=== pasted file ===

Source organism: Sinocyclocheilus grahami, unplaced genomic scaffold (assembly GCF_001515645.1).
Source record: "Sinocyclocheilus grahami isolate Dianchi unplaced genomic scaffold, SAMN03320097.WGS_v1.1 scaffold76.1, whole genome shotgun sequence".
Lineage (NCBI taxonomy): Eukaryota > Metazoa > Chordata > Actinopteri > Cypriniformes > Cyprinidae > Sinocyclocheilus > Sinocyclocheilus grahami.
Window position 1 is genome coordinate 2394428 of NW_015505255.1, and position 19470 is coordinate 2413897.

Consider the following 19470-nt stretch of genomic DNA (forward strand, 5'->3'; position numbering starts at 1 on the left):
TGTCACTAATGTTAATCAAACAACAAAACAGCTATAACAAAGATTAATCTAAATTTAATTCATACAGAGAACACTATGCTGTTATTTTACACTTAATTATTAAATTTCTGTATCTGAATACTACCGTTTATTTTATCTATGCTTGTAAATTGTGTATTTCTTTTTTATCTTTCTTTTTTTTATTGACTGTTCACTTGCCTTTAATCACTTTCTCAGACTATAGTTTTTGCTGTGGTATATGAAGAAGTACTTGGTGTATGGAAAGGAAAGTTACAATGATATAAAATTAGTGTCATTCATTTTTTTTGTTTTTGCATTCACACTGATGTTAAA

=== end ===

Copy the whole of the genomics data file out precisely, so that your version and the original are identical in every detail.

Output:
Source organism: Sinocyclocheilus grahami, unplaced genomic scaffold (assembly GCF_001515645.1).
Source record: "Sinocyclocheilus grahami isolate Dianchi unplaced genomic scaffold, SAMN03320097.WGS_v1.1 scaffold76.1, whole genome shotgun sequence".
Lineage (NCBI taxonomy): Eukaryota > Metazoa > Chordata > Actinopteri > Cypriniformes > Cyprinidae > Sinocyclocheilus > Sinocyclocheilus grahami.
Window position 1 is genome coordinate 2394428 of NW_015505255.1, and position 19470 is coordinate 2413897.

Consider the following 19470-nt stretch of genomic DNA (forward strand, 5'->3'; position numbering starts at 1 on the left):
TGTCACTAATGTTAATCAAACAACAAAACAGCTATAACAAAGATTAATCTAAATTTAATTCATACAGAGAACACTATGCTGTTATTTTACACTTAATTATTAAATTTCTGTATCTGAATACTACCGTTTATTTTATCTATGCTTGTAAATTGTGTATTTCTTTTTTATCTTTCTTTTTTTTATTGACTGTTCACTTGCCTTTAATCACTTTCTCAGACTATAGTTTTTGCTGTGGTATATGAAGAAGTACTTGGTGTATGGAAAGGAAAGTTACAATGATATAAAATTAGTGTCATTCATTTTTTTTGTTTTTGCATTCACACTGATGTTAAA